If you’ve wondered how hard it is to build a small freestanding deck, this post is for you! See how we transformed a small area in our front yard for a sitting deck.
I can’t wait to show you how we (mostly Aaron) made a freestanding deck in our front yard. The sun disappears from our backyard early afternoon so we wanted a place where we could sit out front and enjoy the afternoon sun.
There are a few things to consider before determining if a freestanding deck is right for you:
- This type of deck isn’t attached to the house so you don’t need to do anything to ensure it’s attachment. It’s basically a floating, detached deck.
- We live in a very mild climate zone (Vancouver, BC Canada) and have very little frost so the decking posts we use only needed about 6 inches of drainage rock underneath instead of deep footings. If you live in a colder climate, you will probably need to dip deeper footings. Check with a local professional.
Let’s first let’s see what our yard used to look like.
I’ve mentioned many times before (here and on Instagram) that our exterior needs a lot of work. We’ve done a few things like paint the back patio concrete slab with stripes and I painted the brick pavers at the front door but really that’s just lipstick to what really needs to get done, and that’s an entire overhaul.
- widen our driveway
- new pavers on driveway or poured concrete
- new pathway to the front door
- new front door step
- re-stain this fence (like our backyard)
Here is what our front yard area looked like before.
I had just done some pruning a few months back and took some quick pics with my phone. These ‘shrubs’ went for years without pruning and now they look like trees (they’ve looked like this since I purchased this house).
This whole area is going to be changed, the driveway will extend into here a little bit and we’ll take out these shrubs and add some hydrangeas and boxwoods.
Here are the painted brick pavers I did about three years ago now. The paint has held up great on the pavers but not the wood. The pavers are slowly sinking and the whole step and path and driveway need to be redone.
Can you spot the little kitty in the window?
We got a kitty a couple of months ago she’s the cutest thing ever!
Wait for the next photo…
She is an indoor cat but definitely wanted to get outside 😂.
Prepare for the FreeStanding Deck
The biggest part of this job was just clearing the shrubs and levelling out the ground area. There is quite a large slope to this area which is hard to tell in the photo. Getting rid of the roots of the shrubs is important so the shrubs don’t regrow through your newly made deck.
Map out the area you want to create and spray paint the ground then start digging out the shrubs or grass.
We decided on a square size of 8×8 feet but the width of our house was a bit smaller than 8 feet so the deck is 91″x96″.
Next you want to make sure it’s square and level but using wood markers and string. They mostly just help with as a guide to see where to place everything, to make sure it’s square and it’s an easy way to ensure the ground is level.
This post contains affiliate links for your shopping convenience. Click to read my full disclosure policy.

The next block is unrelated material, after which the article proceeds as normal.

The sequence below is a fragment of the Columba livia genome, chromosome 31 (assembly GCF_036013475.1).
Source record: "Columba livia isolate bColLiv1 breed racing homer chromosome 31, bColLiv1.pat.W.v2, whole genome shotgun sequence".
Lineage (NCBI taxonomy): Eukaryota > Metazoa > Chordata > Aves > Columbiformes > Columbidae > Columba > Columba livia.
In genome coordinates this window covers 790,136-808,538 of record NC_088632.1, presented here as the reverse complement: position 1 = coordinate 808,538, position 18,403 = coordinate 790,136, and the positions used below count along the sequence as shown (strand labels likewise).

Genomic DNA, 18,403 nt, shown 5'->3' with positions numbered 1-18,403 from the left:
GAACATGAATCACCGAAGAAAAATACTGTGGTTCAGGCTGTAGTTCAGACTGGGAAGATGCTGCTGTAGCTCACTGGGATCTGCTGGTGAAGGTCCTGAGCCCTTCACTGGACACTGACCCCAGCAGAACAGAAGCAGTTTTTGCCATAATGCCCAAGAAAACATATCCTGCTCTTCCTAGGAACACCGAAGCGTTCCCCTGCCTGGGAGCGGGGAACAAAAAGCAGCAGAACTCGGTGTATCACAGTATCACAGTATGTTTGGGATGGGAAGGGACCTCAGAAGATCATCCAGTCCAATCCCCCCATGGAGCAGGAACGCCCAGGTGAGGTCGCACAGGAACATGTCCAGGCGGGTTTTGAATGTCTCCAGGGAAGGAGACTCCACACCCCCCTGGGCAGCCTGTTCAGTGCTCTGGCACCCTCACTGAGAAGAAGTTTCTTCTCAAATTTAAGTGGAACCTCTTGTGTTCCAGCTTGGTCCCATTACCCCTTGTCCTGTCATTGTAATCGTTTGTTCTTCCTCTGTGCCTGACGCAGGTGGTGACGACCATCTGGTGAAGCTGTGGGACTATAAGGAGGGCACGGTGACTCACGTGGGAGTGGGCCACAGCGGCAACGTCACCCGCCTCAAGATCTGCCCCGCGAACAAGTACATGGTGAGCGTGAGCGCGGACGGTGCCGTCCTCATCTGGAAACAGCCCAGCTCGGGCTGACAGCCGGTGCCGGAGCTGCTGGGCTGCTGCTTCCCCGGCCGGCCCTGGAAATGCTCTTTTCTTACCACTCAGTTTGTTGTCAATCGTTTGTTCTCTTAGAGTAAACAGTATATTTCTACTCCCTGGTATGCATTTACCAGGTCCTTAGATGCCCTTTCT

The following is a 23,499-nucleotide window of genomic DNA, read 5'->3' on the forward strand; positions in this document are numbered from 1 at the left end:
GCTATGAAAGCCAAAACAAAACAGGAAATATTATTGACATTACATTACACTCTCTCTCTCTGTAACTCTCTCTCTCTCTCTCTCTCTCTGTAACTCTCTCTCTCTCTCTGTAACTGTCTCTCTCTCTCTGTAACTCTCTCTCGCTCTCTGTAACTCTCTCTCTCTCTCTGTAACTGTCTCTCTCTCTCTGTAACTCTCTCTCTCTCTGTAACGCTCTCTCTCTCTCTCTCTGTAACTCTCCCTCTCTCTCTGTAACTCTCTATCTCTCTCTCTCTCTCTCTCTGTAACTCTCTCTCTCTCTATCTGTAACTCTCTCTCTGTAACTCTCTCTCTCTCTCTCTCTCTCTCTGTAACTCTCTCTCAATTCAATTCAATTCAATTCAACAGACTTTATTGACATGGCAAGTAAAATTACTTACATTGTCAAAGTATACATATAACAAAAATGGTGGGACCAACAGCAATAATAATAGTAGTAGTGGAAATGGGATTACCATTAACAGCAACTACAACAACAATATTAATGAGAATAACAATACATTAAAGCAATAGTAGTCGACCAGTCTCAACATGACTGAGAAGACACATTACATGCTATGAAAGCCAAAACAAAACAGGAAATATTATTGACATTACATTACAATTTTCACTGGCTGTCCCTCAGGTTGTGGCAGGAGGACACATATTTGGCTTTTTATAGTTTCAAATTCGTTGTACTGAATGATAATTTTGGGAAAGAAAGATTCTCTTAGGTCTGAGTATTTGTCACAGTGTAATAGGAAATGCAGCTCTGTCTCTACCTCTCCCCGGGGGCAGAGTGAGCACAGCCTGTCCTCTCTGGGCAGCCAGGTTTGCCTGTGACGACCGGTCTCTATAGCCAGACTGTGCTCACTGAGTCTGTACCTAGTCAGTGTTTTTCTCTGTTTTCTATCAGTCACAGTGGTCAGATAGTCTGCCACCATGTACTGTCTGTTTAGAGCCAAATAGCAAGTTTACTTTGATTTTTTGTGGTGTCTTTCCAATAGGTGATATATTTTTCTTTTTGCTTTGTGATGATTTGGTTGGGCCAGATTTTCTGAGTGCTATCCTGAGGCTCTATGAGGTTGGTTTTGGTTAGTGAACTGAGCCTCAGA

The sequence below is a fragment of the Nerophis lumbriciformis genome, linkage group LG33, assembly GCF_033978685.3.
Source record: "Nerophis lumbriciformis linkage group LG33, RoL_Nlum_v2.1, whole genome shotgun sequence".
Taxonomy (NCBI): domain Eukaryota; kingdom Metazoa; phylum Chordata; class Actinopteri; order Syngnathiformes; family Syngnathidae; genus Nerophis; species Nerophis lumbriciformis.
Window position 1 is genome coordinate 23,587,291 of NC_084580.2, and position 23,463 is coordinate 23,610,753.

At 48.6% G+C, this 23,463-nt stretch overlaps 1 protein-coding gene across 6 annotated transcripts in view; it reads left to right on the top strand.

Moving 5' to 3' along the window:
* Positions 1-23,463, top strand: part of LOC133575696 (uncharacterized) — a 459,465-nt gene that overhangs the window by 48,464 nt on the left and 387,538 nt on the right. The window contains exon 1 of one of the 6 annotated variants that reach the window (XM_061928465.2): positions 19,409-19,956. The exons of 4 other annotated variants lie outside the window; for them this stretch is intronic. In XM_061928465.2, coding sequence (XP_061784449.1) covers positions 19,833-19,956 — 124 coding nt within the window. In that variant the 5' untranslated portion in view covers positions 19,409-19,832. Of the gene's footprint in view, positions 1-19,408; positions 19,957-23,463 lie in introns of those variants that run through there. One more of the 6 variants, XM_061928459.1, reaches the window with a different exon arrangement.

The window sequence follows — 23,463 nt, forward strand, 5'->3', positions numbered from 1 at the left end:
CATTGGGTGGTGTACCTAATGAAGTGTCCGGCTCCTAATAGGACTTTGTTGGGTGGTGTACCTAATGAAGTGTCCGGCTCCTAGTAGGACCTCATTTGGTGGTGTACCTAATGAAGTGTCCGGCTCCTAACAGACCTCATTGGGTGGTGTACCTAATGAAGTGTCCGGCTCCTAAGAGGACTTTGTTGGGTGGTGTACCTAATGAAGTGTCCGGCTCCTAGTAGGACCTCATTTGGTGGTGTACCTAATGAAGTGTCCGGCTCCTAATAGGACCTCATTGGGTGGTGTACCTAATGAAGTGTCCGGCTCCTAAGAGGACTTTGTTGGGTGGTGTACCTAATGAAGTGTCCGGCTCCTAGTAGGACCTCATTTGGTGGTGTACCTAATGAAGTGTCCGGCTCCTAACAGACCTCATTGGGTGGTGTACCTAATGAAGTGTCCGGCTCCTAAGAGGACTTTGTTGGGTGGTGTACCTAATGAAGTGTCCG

building the freestanding deck
Here are the major supplies needed to get you started on your deck.
- 4-way deck blocks
- 2x6s 8 feet long (for joists and decking boards)
- 2x10s 8 feet long for fascia (the ones listed are 16 ft long so they could be cut in half)
- drainage rock
- landscape fabric
Next you want to measure out where you’re going to put the 4-way deck blocks. Aaron added 6 to this space.
Dig a hole 6 inches deep and pour drainage rock into. I didn’t get a photo of the hole being dug and it looks like by this photo that rock is just sitting on the ground but I assure you it’s 6 inches deep 😉
Then you can put one of the 4-way deck blocks on top of the drainage rock.
Then put a 2×6 in to make sure they are lined.
Make sure to use pressure-treated wood or cedar.
NOTE: The 2x6s were actually laid out in the other direction and the decking boards went on top in the other direction. See photo below.
Next lay out landscaping fabric over the ground and drainage rock. You’ll want to lift the decking blocks up, lay the fabric down and plop them on top of the fabric. Make sure they are all lined up again.
The landscaping fabric ensures no plants to grow up under your new deck.
Lay down drainage rock over the fabric, enough for it to be 3 inches deep.
Now, I had surgery during this week where Aaron was finishing the deck, unfortunately, and this is the only photo I got of him building the actual deck.
So before you start laying decking boards, you’ll want to add your 2×6 joists to the 4-way decking blocks like this:
Then build the fascia (a square box) and attach it to the end of the 2×6 joists.
Then you can start screwing in the decking boards on top with decking screws into each of the joists (one board will have 2 screws at either end screwed into the joists and screwed into the middle joist as well for a total of 6 screws per board).
It looks good, doesn’t it?!
Next we sanded it down for a smooth finish.
And stained it with Behr Premium Solid Colour Waterproofing Stain and Sealer in Slate.
Aaron did such a great job! Especially as he was taking care of me as a patient and building the deck at the same time.
We have more to do with landscaping and will get rid of that extra landscaping fabric around the fascia to make the whole area look beautiful.
Then hopefully in the spring it will be onto getting a new pathway and driveway poured.
We’re so happy with how it turned out! It’s been great enjoying a glass of wine out here in the evening with the late sun.
Check out how we made built and tiled the front step over the painted brick pavers!
Shop The Post
Make sure to pin it for later!